For the sake of context, Florida State successfully defended one of every 8.5 passes last season and opponents completed 61.1% of its passes.
“So the soft, intermediate throws, they’re not going to give those up,” offensive coordinator Dave Patenaude said. “They’re going to contest all throws. A lot like our defense, they 're going to be up playing a lot of press coverage."
It is undoubtedly a comfort to Patenaude that Sims isn’t showing signs of self-satisfaction. Collins said that, on Sunday, Sims was the first player to the football offices for meetings and then was first to practice later that day. Patenaude said that, on Monday, Sims stopped by his office during the day to get an early start on UCF.
“That’s the kind of mentality that you have to have to be elite,” Patenaude said.
2. Different feel at the stadium
With attendance capped at 11,000 for social-distancing purposes, the Jackets will be playing before their smallest home crowd since at least 1948 and likely longer. The Tech media guide lists attendance figures for games back through 1949, with the smallest home crowd in that span listed at 17,631 (a 1980 loss to Navy). The average in 1949 was 32,500.
Tailgating has also been prohibited for the UCF game, and fans will be required to wear masks.
Also, the band and spirit teams (including Buzz) will perform solely in the stands, as ACC protocol limits field access to players, coaches, support staff and other essential personnel. The band will perform in the stands, distanced from each other, with about 150 pieces. (Because of the spacing, only half of the band can play, and members will rotate games.)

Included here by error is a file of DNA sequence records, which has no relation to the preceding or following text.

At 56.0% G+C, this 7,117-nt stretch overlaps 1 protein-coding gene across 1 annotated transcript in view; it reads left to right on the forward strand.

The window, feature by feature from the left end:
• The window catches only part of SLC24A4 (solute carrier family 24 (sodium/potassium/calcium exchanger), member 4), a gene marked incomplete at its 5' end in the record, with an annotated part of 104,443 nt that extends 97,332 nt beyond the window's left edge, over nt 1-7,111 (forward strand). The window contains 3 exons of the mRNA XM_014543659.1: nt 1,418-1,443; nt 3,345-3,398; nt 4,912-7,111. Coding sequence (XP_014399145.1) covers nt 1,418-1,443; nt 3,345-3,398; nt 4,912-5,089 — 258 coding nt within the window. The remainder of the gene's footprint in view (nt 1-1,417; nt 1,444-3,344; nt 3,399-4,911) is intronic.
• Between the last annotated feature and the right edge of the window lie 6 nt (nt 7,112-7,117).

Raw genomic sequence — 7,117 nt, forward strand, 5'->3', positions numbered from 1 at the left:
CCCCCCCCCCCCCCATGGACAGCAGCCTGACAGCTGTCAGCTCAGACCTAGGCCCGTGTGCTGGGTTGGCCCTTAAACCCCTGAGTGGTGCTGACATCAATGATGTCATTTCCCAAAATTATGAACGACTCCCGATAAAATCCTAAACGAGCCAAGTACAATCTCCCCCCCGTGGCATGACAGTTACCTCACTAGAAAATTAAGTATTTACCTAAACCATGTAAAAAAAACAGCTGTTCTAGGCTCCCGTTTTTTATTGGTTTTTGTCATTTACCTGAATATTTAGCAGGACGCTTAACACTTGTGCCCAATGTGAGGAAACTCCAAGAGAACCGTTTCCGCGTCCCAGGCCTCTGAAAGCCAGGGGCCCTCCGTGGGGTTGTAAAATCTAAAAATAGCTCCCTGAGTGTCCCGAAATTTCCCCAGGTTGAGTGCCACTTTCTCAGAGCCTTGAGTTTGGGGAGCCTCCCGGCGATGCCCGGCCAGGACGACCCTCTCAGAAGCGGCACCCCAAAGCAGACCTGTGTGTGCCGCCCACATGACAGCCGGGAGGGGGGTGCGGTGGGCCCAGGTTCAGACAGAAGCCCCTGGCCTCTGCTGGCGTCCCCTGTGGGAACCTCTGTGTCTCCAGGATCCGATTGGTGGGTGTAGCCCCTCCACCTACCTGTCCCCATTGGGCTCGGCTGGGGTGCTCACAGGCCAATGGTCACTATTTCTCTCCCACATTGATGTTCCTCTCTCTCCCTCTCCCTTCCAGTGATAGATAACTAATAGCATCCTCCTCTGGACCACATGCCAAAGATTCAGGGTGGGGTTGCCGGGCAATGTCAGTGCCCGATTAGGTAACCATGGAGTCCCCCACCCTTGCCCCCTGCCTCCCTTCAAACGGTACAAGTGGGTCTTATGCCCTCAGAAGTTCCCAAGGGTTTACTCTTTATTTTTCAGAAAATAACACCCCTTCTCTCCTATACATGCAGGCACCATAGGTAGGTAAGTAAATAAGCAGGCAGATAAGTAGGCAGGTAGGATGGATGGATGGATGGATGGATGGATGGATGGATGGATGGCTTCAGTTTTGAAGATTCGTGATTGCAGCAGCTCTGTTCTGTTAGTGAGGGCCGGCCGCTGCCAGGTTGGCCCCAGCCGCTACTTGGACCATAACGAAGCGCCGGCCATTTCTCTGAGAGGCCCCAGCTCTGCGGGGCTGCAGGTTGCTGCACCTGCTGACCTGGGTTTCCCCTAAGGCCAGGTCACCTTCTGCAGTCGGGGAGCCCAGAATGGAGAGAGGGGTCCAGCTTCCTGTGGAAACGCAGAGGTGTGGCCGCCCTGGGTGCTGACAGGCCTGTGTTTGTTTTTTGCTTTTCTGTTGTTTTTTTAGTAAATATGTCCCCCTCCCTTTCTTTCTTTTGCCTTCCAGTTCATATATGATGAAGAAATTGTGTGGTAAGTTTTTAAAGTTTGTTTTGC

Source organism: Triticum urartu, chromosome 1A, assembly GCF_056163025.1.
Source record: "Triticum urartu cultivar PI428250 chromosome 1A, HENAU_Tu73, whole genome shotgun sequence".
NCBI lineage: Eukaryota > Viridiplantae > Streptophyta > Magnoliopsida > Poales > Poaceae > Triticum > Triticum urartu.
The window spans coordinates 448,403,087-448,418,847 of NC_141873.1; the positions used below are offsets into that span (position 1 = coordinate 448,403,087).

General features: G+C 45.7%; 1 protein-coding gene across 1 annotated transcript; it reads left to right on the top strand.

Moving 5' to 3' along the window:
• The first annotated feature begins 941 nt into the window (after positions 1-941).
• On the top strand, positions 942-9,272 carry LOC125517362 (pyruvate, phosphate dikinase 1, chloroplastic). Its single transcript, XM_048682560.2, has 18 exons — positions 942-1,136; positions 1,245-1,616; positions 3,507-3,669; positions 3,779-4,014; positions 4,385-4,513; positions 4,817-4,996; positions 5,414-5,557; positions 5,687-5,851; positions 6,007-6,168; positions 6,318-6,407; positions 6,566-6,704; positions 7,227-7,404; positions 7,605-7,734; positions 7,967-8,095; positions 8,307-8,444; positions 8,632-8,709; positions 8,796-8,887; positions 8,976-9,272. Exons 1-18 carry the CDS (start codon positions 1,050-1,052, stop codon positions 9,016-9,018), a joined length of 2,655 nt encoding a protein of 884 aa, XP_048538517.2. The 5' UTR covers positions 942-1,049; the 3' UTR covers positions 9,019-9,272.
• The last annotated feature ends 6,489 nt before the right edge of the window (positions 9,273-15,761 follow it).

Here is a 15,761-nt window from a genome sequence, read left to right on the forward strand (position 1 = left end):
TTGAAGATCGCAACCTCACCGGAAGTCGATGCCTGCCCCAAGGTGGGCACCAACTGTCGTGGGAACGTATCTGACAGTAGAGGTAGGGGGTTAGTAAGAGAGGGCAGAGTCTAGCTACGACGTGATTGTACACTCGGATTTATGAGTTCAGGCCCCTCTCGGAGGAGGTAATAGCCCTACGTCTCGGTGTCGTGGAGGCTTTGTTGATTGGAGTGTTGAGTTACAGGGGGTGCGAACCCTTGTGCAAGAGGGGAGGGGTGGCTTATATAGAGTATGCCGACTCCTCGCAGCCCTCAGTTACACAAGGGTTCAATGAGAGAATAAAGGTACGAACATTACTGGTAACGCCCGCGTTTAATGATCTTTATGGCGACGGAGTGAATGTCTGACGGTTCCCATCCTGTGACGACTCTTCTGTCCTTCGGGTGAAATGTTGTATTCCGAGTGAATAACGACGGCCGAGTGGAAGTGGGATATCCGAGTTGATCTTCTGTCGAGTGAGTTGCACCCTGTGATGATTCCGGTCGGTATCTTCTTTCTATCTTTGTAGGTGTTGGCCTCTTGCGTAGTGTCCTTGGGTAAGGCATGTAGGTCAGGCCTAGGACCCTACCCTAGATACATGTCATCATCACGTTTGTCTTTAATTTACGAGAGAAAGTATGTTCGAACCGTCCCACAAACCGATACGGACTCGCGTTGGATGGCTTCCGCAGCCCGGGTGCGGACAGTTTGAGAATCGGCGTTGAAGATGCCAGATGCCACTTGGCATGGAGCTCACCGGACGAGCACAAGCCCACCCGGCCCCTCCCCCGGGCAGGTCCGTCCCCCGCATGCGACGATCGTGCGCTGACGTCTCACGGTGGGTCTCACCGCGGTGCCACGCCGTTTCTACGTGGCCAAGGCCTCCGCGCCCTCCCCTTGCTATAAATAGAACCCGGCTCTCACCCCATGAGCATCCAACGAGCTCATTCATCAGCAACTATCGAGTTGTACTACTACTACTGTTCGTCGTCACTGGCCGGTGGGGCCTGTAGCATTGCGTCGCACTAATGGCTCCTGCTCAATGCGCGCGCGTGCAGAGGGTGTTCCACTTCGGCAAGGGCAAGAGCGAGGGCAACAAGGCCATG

Band members will perform with covers over their instruments' bells to restrict droplet spread and also wear masks with slits. The band will perform before the game and at halftime. If you’re wondering, the band won’t march in the stands.
“We’re just standing still,” said band director Christopher Moore, in his 26th year. “We’re a standing band.”
3. Rougher challenge for Tech defense
Georgia Tech was effective in disrupting FSU quarterback James Blackman, who started out hot (7-for-9 for 76 yards and a touchdown in his first two drives) before pressure and coverage undid him the rest of the game (16-for-34 for 122 yards and an interception). The Jackets' three sacks were as many as they had in any ACC game last year, when they averaged 1.4 per game, but were accomplished against an offensive line that was inexperienced to begin with and then suffered injuries to four of its members.
Defensive coordinator Andrew Thacker, who rotated no fewer than 10 linemen, praised the play of ends Sylvain Yondjouen and Jordan Domineck and tackle Ja’Quon Griffin for their unsung play as end Curtis Ryans capitalized with two sacks and two forced fumbles. The defense constrained Blackman despite usually relying on four-man pass rushes, not needing blitz help, which was not the case last year.
“We looked different on the defensive front,” Thacker said.